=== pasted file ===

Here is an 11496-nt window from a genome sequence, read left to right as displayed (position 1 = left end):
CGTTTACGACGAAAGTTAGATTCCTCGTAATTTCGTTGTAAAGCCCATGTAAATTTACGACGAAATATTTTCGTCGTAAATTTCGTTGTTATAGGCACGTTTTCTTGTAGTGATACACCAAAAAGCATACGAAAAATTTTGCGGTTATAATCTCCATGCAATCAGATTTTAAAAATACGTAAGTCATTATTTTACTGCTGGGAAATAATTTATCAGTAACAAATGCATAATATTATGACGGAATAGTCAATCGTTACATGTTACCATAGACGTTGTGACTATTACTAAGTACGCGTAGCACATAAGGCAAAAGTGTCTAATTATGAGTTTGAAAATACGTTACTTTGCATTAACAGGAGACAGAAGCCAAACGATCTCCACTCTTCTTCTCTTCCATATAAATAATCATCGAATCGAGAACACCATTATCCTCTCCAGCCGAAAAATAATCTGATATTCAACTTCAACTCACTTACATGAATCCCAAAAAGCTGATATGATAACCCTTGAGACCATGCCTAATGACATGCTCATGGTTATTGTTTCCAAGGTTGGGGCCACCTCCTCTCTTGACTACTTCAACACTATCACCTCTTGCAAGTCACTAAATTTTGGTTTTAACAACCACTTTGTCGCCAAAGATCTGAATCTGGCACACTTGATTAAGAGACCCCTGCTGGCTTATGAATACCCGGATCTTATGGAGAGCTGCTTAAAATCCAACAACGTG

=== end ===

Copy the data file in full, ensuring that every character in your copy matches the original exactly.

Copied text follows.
Here is an 11496-nt window from a genome sequence, read left to right as displayed (position 1 = left end):
CGTTTACGACGAAAGTTAGATTCCTCGTAATTTCGTTGTAAAGCCCATGTAAATTTACGACGAAATATTTTCGTCGTAAATTTCGTTGTTATAGGCACGTTTTCTTGTAGTGATACACCAAAAAGCATACGAAAAATTTTGCGGTTATAATCTCCATGCAATCAGATTTTAAAAATACGTAAGTCATTATTTTACTGCTGGGAAATAATTTATCAGTAACAAATGCATAATATTATGACGGAATAGTCAATCGTTACATGTTACCATAGACGTTGTGACTATTACTAAGTACGCGTAGCACATAAGGCAAAAGTGTCTAATTATGAGTTTGAAAATACGTTACTTTGCATTAACAGGAGACAGAAGCCAAACGATCTCCACTCTTCTTCTCTTCCATATAAATAATCATCGAATCGAGAACACCATTATCCTCTCCAGCCGAAAAATAATCTGATATTCAACTTCAACTCACTTACATGAATCCCAAAAAGCTGATATGATAACCCTTGAGACCATGCCTAATGACATGCTCATGGTTATTGTTTCCAAGGTTGGGGCCACCTCCTCTCTTGACTACTTCAACACTATCACCTCTTGCAAGTCACTAAATTTTGGTTTTAACAACCACTTTGTCGCCAAAGATCTGAATCTGGCACACTTGATTAAGAGACCCCTGCTGGCTTATGAATACCCGGATCTTATGGAGAGCTGCTTAAAATCCAACAACGTG